|"You don't hear me complaining, do you?"|
in these parts this time of year.
Today's temperature peak might even hit 70 degrees. Mind-boggling.
|"Yeah, but how much could it take to boggle your mind anyway, old man?"|
A trifle harsh, don't you think?
Spring Training Update
My beloved Kansas City Royals
are still a few days away from their first Cactus League action, but that doesn't mean there aren't some interesting stories unfolding.
One such story involves Australian RHP Peter Moylan, who was signed to a minor-league deal recently and invited to try to make the major league club again this season.
Peter had a decent season for the Royals in 2016, and it will be fun to see if he can pitch his way back into the Royals' bullpen for 2017.
|"Admit it. You're rooting for him because he's an old guy."|
Hey, if he can pitch, he can pitch...the fact that he's 38 has nothing to do with it...
an 11th century Benedictine monk who rose to the rank of cardinal under Pope St. Leo IX.
Noted for his strong opinions and fiery rhetoric, Peter was a significant enough figure to be mentioned by name in Dante's Paradiso (Virgil and Beatrice encounter him in the Seventh Sphere and engage him in conversation). In particular, Peter was an outspoken critic corruption in the church, and a tireless advocate for a wide array
of fundamental reforms.
Peter is a pre-congregation saint, but his many contributions to the faith resulted
in his being named Doctor of the Church
in 1828 by Pope Leo XII.
Partial Credit for Funny Answer, Kid
From the Jeff MacNelly-created comic strip Shoe, now being produced by Gary Brookins and Jeff's widow Susie.
Until Next Time...On February 21, 1791 Carl Czerny was born in Vienna, to parents of Czech origin.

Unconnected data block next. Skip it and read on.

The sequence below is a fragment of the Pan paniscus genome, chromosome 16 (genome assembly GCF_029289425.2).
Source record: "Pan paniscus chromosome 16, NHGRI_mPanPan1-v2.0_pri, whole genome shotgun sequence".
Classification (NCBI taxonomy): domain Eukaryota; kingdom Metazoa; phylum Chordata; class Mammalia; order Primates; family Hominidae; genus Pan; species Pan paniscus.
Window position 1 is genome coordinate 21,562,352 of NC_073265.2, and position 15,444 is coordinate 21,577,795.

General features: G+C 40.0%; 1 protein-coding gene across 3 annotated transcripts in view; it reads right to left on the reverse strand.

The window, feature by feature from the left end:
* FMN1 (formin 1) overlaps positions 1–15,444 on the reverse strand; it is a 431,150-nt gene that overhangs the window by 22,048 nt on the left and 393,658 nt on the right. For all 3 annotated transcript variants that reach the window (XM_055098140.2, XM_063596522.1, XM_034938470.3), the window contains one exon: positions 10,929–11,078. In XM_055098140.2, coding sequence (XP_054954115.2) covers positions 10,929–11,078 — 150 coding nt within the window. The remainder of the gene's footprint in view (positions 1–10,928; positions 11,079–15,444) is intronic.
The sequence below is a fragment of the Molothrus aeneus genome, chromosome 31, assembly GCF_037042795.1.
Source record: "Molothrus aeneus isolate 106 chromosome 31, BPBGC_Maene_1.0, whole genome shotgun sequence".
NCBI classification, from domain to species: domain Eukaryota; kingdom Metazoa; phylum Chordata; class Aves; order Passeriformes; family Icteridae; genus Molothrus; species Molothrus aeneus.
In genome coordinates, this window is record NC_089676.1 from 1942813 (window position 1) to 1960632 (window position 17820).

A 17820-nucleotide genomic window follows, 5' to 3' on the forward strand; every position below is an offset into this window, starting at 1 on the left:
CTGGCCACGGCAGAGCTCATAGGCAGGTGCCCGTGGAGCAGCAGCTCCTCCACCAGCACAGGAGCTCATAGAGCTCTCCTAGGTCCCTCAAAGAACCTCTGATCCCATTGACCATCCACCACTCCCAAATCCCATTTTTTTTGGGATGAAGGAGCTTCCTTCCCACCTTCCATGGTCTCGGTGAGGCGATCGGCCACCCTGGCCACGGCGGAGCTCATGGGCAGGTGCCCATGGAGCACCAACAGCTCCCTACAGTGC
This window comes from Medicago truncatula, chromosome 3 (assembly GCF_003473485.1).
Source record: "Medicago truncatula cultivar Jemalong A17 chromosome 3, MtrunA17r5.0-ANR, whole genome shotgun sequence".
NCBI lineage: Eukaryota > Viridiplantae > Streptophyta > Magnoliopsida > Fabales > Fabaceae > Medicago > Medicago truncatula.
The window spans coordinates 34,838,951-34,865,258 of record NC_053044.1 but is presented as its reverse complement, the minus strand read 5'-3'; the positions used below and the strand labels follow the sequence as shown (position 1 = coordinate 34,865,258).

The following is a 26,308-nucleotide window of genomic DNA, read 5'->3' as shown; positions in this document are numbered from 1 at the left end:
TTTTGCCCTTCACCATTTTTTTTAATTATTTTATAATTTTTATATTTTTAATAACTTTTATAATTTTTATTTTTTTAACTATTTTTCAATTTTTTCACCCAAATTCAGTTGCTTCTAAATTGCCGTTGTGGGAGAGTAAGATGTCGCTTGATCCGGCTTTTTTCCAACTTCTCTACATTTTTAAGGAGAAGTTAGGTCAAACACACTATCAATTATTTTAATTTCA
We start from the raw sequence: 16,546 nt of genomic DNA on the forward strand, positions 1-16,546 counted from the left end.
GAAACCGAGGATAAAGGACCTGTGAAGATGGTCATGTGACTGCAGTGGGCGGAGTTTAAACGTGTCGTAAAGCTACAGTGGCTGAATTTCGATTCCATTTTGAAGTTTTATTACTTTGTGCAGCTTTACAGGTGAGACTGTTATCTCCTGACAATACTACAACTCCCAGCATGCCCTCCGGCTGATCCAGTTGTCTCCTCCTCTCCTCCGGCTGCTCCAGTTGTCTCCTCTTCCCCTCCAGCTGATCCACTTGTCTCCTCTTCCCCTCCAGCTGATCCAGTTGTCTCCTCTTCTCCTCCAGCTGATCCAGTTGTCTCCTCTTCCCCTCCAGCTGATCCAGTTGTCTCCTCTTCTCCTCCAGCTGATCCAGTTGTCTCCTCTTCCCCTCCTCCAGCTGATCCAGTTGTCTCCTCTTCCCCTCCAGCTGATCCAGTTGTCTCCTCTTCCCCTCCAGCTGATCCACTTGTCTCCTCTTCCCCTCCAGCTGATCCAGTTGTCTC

Carl's father and grandfather were both musicians, and Carl himself was quite a prodigy, playing the piano at age three and writing his first compositions by age seven. He was nine years old when he made his first public performance (Mozart's Piano Concerto
No. 24 in C minor, a difficult and advanced piece).
When he was 10 years old Carl met Ludwig van Beethoven, under whom he studied regularly until 1804 and periodically thereafter. Beethoven thought enough of Czerny's playing to select him to perform major premieres, including the Vienna debut of his Piano Concerto No. 5 (aka the "Emperor Concerto) when Czerny was 21. His musical relationship with the maestro remained close until the latter's death in 1827.
Czerny paid forward Beethoven's kindnesses by becoming a noted teacher himself.
His own most famous student, Franz Liszt, became a major star both as a performer
and as a composer.
Probably his best-known works are the piano compositions he wrote for study by students. His The School of Velocity and The Art of Finger Dexterity are still widely used today.
Czerny's music is not so frequently recorded
as his contemporaries, but a few of his pieces are recorded with some frequency. His Fantasia concertante, popular among conservatory students, does appear from time to time on recordings by professional piano trios.
Today's send-off is a 1992 recording of the work by The Chinook Trio, a Canadian ensemble, from their YouTube channel. Enjoy...